The forces attacking U.S. troops are disparate and probably not overly organized through a centralized, top-down structure. As U.S. government sources have indicated, there are likely five groups engaged in attacks.

In order of importance, I'd wager they are as follows: 1) Ba'ath remnants, 2) Saddam Fedayeen, 3) Ansar-al-Islam; 4) foreign fighters (Syria and Iran) and 5) Iraqi criminals (with the order of numbers four and five a close call). The vast majority of the attacks against U.S. forces to date are likely stemming from #s 1 and 2 above. People like Warren will argue that #4 types (ie., legions of pan-Arab. Baathist, Bashar acolytes and pro-Iranian Hezbollah units) have poured into Iraq for the jihad in the new neighborhood "playground."

And so U.S. ally Israel is safer (as is the U.S. homeland, his thinking goes), for instance. Sorry, but that's just a bunch of bull. The reasons that Israelis are safer right now include the ceasefire and tenuous forward movement on the roadmap, the fact that Hezbollah hasn't been particularly busy lobbing Katyushas daily into northern Israel as Bashar Asad has been clamping down on Hezbollah activity (because he's increasingly worried about detiorating relations with the U.S.), and, before that, robust IDF action throughout the Occupied Territories. And, just in case you were wondering, the terror attacks that so often plague Israel aren't comandeered out of Damascus. That's done in Jenin, Gaza City, and Ramallah.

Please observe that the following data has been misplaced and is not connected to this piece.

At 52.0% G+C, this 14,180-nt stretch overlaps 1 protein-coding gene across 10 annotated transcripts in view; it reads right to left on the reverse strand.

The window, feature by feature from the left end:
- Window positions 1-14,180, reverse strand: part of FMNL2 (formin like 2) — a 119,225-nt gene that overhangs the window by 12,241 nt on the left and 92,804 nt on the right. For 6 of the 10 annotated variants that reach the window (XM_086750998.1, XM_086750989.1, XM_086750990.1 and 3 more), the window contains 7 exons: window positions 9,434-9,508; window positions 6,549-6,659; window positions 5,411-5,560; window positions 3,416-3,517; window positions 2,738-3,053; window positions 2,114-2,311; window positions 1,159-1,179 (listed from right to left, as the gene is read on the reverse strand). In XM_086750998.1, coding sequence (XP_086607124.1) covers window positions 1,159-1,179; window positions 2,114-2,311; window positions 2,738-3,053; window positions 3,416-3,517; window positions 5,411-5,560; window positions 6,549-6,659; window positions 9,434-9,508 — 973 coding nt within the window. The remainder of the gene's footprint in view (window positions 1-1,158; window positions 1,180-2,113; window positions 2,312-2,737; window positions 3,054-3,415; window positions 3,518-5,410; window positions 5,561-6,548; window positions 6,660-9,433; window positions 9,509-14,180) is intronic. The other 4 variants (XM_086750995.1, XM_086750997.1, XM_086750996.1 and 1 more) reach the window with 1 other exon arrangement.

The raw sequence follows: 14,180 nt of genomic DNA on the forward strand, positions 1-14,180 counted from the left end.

So much for the "good, solid American excuse" for wiping our terrorists that are normally operating in the Israeli theater. The Ba'ath and Fedayeen hardliners, dead-enders, jihadists (whatever you want to call them) weren't and aren't those plotting bombings in Haifa (aside from Saddam's morally corrupt renumeration to families of suicide bombers in the past). And regardless, Bush doesn't coordinate placing "carefully hung flypaper" so that Sharon can take down the Israeli "flypaper" per Warren. Such speculative linkage has no bearing in fact and breeds conspiracy-think. And last, remember that "flypaper" in this context can often mean dead U.S. soldiers. Whether it's "carefully hung" or not.

Posted by Gregory at July 8, 2003 01:34 PM